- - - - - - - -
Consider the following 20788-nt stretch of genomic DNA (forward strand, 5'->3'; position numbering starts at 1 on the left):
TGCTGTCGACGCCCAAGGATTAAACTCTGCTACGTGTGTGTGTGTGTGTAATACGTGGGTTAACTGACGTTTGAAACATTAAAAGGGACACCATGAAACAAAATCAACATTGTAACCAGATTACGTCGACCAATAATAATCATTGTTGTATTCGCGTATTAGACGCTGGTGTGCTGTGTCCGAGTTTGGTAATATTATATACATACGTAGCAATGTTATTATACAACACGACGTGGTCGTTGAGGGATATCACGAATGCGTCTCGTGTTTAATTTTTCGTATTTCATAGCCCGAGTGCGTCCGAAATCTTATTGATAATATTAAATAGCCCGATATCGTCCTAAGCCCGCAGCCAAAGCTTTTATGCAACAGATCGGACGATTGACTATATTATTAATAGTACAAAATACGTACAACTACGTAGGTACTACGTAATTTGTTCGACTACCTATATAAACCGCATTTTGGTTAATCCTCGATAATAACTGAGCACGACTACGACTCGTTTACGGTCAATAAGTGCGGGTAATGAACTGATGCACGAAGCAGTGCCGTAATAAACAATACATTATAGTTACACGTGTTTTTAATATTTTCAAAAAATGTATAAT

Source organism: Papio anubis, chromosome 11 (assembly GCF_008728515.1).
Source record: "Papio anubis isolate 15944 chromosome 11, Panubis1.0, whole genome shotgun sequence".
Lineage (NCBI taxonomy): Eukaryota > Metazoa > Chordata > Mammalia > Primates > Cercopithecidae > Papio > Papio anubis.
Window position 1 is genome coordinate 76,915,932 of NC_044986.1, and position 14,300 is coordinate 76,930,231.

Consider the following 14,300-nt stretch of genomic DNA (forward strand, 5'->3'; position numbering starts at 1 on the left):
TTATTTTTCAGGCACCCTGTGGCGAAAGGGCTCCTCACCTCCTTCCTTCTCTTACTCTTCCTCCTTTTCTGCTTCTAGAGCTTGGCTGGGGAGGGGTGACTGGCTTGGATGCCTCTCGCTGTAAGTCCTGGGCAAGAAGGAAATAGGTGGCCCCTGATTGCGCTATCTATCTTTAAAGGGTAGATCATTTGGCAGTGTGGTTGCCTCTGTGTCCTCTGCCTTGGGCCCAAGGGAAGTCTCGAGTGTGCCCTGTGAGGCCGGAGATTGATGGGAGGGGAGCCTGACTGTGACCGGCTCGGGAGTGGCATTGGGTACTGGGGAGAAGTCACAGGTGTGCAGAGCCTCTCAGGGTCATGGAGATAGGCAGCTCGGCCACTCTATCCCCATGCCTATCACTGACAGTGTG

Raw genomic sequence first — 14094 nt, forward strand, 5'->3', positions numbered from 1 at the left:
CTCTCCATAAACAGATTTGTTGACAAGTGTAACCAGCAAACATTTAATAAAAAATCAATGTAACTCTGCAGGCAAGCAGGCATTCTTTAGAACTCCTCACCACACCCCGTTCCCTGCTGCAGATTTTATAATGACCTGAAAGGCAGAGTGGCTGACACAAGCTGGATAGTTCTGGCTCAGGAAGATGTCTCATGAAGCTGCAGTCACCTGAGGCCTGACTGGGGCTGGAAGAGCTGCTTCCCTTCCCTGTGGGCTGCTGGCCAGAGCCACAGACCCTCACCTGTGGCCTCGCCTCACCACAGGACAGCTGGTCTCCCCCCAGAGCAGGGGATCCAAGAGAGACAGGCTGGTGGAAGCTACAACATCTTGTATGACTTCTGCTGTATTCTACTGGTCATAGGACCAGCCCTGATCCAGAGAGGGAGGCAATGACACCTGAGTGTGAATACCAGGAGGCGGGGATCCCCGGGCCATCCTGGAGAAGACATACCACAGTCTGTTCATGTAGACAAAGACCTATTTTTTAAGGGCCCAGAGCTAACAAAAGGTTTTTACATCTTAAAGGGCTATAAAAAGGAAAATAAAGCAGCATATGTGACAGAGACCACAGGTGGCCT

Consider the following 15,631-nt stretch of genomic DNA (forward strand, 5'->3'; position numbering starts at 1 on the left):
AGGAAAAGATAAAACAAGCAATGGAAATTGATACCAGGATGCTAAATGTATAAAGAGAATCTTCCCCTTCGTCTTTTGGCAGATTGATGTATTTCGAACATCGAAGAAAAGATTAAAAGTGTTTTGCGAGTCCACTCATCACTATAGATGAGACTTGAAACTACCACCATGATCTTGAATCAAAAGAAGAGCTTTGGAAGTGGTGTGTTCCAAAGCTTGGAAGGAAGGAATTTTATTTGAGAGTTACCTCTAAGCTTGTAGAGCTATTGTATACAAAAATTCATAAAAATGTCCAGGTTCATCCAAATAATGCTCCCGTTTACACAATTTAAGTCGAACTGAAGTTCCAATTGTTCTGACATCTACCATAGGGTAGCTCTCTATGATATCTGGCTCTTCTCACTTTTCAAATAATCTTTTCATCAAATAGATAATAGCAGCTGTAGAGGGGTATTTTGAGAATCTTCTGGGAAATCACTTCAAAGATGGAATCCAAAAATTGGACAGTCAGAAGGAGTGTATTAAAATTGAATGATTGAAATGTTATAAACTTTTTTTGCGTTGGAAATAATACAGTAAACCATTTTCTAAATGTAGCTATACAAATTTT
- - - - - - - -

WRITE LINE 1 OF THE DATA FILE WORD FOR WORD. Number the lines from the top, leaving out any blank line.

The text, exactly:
Consider the following 20788-nt stretch of genomic DNA (forward strand, 5'->3'; position numbering starts at 1 on the left):